US cannabis retailer MedMen Enterprises (MedMen Enterprises Stock Quote, Chart, News CSE:MMEN) should be a no-go zone for investors, at least until it shows signs of righting the ship. That’s the advice from James Telfser of Aventine Asset Management who peeled back the cover on MedMen and didn’t like what he saw.
Insiders have been saying it for months now: the year 2020 will bring about the ugly death of many a pot company, as the industry matures and companies have to prove their mettle both in terms of quarterly numbers but also through the day-to-day running of their business.
And while that message has seemingly been intended for the more small fry names in the sector, it’s one of the biggest fish in the US pot pond which is getting the headlines these days. MedMen, a veritable old fogey in the cannabis space with roots going back to 2010 and now businesses and brands stretching across the United States, has made announcements over the past few months that show signs of strain.
In November, management announced a new 90-day strategic plan involving tightening the company’s focus onto core markets while slimming down by laying off 190 employees. That was followed up in December by another round of layoffs at the corporate level and then, earlier this month, the company began selling off assets including all of its operations in Arizona, as rumours grew that MedMen was having difficulty paying vendors in its cash-strapped state.
The image is one of a company in trouble, with little chance of help arriving from the capital markets which have all but dried up over a shaky 2019 in cannabis both in Canada and the US.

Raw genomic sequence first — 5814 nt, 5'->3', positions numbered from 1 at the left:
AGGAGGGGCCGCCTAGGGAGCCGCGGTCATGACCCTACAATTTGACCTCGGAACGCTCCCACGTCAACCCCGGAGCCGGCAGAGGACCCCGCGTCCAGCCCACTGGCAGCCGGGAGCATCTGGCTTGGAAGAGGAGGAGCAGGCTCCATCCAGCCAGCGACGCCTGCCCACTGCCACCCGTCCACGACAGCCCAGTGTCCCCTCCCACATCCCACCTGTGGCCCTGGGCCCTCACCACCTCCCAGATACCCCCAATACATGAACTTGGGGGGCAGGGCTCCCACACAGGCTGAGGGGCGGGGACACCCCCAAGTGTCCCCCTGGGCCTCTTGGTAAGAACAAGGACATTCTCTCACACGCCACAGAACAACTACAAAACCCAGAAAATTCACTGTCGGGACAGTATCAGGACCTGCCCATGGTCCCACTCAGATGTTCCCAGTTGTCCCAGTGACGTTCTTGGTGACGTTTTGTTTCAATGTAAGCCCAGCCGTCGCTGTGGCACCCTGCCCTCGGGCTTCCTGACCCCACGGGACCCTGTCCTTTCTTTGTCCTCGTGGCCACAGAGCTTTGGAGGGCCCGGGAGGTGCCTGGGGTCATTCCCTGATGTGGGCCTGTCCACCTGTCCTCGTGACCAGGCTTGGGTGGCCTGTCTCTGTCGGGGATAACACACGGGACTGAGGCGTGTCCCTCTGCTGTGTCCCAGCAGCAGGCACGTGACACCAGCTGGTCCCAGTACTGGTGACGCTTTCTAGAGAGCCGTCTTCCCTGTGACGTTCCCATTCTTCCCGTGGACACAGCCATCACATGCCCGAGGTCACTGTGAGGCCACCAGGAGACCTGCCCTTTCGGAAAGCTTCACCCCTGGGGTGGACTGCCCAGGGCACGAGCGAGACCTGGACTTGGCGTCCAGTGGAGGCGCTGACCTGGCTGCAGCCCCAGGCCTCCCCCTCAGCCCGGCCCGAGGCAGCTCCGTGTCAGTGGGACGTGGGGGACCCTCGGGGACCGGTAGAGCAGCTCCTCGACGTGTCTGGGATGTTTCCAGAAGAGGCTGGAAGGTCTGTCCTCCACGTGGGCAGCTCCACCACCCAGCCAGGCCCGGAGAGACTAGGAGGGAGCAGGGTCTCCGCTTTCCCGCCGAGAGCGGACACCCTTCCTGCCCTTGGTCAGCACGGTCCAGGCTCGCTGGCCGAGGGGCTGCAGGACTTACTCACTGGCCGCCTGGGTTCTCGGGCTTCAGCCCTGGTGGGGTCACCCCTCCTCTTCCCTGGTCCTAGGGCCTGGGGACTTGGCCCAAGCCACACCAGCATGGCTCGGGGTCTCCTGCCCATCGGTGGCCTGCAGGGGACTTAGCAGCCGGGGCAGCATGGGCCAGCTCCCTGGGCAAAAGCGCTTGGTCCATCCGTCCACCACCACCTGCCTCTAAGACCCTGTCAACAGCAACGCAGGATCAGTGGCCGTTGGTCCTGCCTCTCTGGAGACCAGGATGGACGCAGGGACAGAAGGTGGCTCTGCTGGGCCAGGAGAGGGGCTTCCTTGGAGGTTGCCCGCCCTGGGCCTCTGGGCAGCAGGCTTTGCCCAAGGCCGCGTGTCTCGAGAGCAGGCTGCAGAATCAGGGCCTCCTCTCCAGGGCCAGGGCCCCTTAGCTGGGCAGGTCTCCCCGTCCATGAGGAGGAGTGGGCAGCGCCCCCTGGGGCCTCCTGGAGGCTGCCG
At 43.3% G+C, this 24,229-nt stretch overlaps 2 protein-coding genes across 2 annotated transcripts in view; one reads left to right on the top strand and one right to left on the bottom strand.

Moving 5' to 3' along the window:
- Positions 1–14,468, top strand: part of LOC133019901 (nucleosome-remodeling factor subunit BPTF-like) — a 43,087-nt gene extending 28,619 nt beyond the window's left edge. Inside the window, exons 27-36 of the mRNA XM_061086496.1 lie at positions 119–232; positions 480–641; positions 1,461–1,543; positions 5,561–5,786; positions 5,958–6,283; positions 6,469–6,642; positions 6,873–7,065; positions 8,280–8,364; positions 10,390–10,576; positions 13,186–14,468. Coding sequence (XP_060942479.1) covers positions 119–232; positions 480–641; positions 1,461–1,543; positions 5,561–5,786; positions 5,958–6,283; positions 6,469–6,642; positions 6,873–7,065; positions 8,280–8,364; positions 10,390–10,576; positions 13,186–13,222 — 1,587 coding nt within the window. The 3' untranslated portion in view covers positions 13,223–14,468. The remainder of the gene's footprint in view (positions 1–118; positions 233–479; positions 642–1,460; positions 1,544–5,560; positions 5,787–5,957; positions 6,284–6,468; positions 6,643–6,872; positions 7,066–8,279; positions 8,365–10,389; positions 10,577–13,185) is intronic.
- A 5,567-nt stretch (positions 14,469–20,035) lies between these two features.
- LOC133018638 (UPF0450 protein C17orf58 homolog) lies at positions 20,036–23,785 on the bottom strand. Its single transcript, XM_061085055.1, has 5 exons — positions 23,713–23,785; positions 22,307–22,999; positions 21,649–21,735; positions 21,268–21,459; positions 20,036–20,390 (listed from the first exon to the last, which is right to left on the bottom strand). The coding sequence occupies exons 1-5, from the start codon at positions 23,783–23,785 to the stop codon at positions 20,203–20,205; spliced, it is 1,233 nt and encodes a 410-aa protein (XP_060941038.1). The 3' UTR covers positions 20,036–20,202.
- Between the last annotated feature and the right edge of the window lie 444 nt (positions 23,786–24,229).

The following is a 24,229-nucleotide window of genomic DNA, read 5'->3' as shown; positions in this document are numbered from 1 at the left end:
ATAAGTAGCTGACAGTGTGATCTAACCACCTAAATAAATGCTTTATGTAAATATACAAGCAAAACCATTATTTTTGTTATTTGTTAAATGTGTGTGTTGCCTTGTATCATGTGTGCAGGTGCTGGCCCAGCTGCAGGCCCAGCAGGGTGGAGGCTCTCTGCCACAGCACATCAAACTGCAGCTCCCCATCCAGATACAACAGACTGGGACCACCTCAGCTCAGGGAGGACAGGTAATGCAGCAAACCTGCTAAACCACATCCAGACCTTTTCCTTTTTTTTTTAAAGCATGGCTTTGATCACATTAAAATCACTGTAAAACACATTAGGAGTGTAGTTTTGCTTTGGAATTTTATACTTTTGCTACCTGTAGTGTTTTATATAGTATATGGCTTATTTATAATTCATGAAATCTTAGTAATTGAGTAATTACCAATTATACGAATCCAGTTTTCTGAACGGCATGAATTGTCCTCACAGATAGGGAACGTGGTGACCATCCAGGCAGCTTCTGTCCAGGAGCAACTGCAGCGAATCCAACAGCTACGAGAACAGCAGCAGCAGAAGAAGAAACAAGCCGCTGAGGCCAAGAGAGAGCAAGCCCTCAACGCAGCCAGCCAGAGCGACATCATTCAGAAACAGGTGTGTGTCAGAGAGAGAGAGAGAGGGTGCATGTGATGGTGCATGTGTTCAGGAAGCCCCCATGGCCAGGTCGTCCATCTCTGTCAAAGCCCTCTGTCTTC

Speaking to BNN Bloomberg on Wednesday, Telfser, managing partner and portfolio manager for Aventine, said that while his firm is not invested in cannabis, upon inspection of MedMen’s business there was much left to be desired.
“Fire & Flower is a name that we followed for a while, with a solid management team, and they’re doing great things. They’re a retailer and MedMen is a retailer, which we looked into,” Telfser said. “What we saw sort of knocked you off your chair a little bit when you talk about companies that are aligned properly with shareholders or companies which have just these massive expense lines.”
“It’s very opaque and they have debt. It’s one of those names which I would not rush out to double down on or average down on,” he said. “There are way better names than MedMen which have much more of a margin for safety if you wanted to play a bounce in the cannabis space. I’d be very cautious there.”
MedMen’s share price has felt the hit over the past six months, having fallen harder than most in the beleaguered cannabis space. Since last July, the stock has lost 78 per cent of its value.
“Looking at it technically, fine, but some stocks you have to look at fundamentally, especially in the cannabis space, where I don’t even know if there are any that would stand up to the kind of scrutiny that we put a company through,” Telfser said. “So just be careful with MedMen.”